GameTruck Dallas provides entertainment for kids and adults at birthday parties, school carnivals, church festivals and company team-building events. We’re just like the balloon artist, face painter, stilt walker, DJ or clown. We are trained and hired to amuse.
I recently overheard people talking about video games as toys and it gave me pause. Some people have a tendency to trivialize or vilify them in a way they wouldn’t for even a “bad” toy. I postulate that video games blend the toy world with the world of entertainment and that playing them may actually be good for you!
My youngest child is about to graduate high school. I didn’t grow up playing video games in quite the same way my children have. Yes, there was Pong early on and, arguably, the golden age of arcades in my teen years, but most people my age didn’t share their home with a game system or a pinball machine.
When the kids were in elementary school, my husband and I purchased a PlayStation and regularly engaged in friendly gaming competitions with our kids on Saturday and Sunday mornings. It was twenty-first century family time at its best! The kids were skilled but we kept up with them pretty well and could still hold our heads high when it was over. The games were fun and interesting and the graphics realistic.
Then, one day around that time a friend invited us to a school carnival. There was a LAN-based NASCAR racing competition with a new Xbox as the winning prize. To make a long story short, our son won the Xbox! We were so excited! As they say, the rest is history because our children have been hearty gamers ever since. Oh, and my husband and I basically stopped playing with them when it was painfully obvious that their skill levels trumped ours by about 1000 percent. Yeah, those Saturday morning play sessions weren’t so fun anymore!! Can you relate?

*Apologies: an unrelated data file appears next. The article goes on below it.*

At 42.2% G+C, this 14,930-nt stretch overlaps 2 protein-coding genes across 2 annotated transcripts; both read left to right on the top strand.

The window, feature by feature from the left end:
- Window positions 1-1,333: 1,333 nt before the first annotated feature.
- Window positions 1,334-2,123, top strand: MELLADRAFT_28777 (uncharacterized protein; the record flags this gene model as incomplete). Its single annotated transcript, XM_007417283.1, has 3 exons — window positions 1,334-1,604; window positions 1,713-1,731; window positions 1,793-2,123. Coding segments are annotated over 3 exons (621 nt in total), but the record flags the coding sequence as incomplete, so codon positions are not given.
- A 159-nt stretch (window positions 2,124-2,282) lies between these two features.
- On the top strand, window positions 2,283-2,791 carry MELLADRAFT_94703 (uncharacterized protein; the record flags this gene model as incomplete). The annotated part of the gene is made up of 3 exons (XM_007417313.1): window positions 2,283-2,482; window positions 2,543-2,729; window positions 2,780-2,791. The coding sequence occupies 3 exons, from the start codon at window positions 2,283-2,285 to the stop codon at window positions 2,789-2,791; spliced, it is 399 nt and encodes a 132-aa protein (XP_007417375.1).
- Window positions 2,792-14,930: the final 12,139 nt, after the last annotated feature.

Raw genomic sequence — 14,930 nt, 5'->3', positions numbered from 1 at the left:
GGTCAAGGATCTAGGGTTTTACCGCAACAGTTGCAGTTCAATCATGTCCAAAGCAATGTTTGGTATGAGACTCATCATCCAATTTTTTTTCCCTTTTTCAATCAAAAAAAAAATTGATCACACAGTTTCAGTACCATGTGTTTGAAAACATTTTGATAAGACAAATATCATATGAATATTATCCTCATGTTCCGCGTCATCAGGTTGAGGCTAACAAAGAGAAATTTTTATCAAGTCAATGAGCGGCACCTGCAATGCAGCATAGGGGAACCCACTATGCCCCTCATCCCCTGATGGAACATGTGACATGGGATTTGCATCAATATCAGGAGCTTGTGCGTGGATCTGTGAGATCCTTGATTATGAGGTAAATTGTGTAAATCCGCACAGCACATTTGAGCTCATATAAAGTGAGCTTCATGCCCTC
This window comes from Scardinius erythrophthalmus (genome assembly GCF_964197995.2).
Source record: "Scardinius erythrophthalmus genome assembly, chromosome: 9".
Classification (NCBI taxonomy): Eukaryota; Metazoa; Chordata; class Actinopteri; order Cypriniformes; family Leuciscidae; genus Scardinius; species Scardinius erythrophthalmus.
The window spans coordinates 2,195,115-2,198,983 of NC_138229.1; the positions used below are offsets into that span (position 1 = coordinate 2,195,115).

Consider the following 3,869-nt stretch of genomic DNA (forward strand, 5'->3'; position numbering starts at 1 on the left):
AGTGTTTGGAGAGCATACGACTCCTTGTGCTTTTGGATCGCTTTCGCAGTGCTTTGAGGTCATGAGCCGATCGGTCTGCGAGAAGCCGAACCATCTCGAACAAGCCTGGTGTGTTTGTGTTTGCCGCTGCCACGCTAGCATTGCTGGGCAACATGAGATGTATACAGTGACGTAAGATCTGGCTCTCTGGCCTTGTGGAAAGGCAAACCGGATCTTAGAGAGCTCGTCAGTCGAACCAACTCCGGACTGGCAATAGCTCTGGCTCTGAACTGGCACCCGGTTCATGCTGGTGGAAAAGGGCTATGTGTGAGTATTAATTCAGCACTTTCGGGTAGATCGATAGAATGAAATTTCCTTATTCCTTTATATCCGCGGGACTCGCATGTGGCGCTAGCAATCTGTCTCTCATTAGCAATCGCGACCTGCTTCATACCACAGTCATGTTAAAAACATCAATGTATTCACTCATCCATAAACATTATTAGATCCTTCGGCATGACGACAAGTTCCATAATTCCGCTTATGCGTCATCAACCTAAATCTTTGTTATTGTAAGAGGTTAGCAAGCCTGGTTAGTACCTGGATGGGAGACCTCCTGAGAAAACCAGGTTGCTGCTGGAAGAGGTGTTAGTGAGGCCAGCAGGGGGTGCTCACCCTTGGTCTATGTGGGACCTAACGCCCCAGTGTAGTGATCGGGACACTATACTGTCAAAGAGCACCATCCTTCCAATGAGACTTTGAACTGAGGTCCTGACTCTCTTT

So, I come back to my question – toys or entertainment? Television and movies are entertainment, but they’re passive escapes. You absorb the story that’s placed before you. Television and movies have a predetermined beginning, middle and end. Feel free to enjoy the story, but you can’t interact with it.
Video game play is different. You need to strategize, act and react, anticipate and maneuver. You can often choose which character to use, what level to play at (beginner, advanced, etc.) and which detours to explore. Gamers develop improved problem-solving skills, creativity, spatial skills and enhanced decision-making abilities. Even simple games such as Angry Birds have been noted to boost mood, promote relaxation and keep anxiety at bay. (American Psychological Association, November 25, 2013, apa.org/news/press/releases.
Video games can be classified as entertainment because almost all of them have limitations in the construct of their stories (sandbox games like Minecraft mostly excluded), but they can also stimulate the brain in ways similar to a toy. Board games like Risk involve planning and strategy. A Rubik’s Cube helps with eye/hand coordination, concentration and mental acuity. Toys and games have a positive effect on the brain, so in this way video gaming is similar to playing with a toy.
I think it’s time to change the way we think about video gaming. As with all things, learning new skills is always positive. As in all things, however, moderation is important.
What do you think? Do you set video game time limits with your kids? If so, do you also set limits on how much TV they watch or how much time they spend playing UNO or Monopoly? Why?